That song is very much the truth. I only had certain things sports, church, school, and family, and that was it, says. I was a wondering kid.

The song Chesney says he never would have recorded five years ago is Rich and Miserable, which he admits is not just about the monetary riches hes enjoyed but the ambition that constructs climbing the endless ladder training exercises in addiction. The sung is structured as an anthem that could easily pull an audience to it in the chorus, a nihilistic agreement that enough is never enough. Were too young until were too old/ Were all lost on the yellow brick road, he sings. American dream never wakes up.

The problem may be uniquely American, but he says it also represents directly personal. When can you be happy and still be hungry and work hard? I struggle with that, he says.

Hallelujah is co-produced by Chesney with Buddy Cannon, a country music veteran who has been at the helm of the majority of his catalog. Their working relationship is unusual in that it has lasted so long and is also multi-generational. Cannon, 69, has written songs for George Strait and Mel Tillis and his production credits run from George Jones to Willie Nelson to Merle Haggard. Chesney says he remains indebted to Cannon because he was the first to teach him about the qualities that separate good anthems from bad. Hes one of the guys in township who knows so much about the history of songwriting here, he says.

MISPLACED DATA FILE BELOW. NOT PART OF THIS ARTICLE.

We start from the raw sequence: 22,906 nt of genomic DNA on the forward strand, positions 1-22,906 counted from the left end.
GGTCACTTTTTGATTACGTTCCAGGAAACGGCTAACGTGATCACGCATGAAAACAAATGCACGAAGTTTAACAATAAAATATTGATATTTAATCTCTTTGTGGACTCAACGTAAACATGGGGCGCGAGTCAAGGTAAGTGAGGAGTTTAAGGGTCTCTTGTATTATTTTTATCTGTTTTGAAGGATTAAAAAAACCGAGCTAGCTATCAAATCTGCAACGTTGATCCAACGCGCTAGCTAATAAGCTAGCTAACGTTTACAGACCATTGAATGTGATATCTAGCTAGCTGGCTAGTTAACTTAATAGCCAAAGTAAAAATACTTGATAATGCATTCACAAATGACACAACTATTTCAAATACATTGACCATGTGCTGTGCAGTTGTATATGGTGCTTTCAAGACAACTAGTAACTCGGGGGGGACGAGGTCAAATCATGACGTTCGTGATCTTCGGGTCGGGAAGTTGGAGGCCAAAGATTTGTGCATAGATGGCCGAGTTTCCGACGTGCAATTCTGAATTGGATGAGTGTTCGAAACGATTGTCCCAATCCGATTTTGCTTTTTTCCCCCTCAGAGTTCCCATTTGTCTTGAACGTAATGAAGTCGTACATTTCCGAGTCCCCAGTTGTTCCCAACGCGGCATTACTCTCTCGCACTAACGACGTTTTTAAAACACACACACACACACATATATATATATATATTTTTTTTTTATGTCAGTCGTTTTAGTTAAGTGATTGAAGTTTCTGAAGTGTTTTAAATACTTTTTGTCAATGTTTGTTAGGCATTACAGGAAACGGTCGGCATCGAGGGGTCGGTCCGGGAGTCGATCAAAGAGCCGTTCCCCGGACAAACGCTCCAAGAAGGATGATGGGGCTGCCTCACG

Jesus and Elvis arrived in Chesneys hands from Cannon through an email that simply said: Just listen. Chesney did and recognized the lonesome core of the song that he tells might have made some of his peers nervous. This was the kind of anthem that inspired me to move to town in the first place, he said. If it was anybody else creating my record, I doubt they would have found that anthem and sent it.

This record joins recent endeavours by Miranda Lambert, Chris Stapleton and others in pushing mainstream country closer to regaining ground it has lost due to the prevalence of party anthems that Chesney himself acknowledges he played a role in elevating. Whether a full renaissance is yet to be determined, but Chesney says he already has a song cycle in his hand that he wants to record as an acoustic album. When youve been doing it this long, there is the pressure of how do you keep going? But I have to do it. Im already looking ahead, he tells. Its only part of how Ive always done things. Because I cant help it.

Read more: www.theguardian.com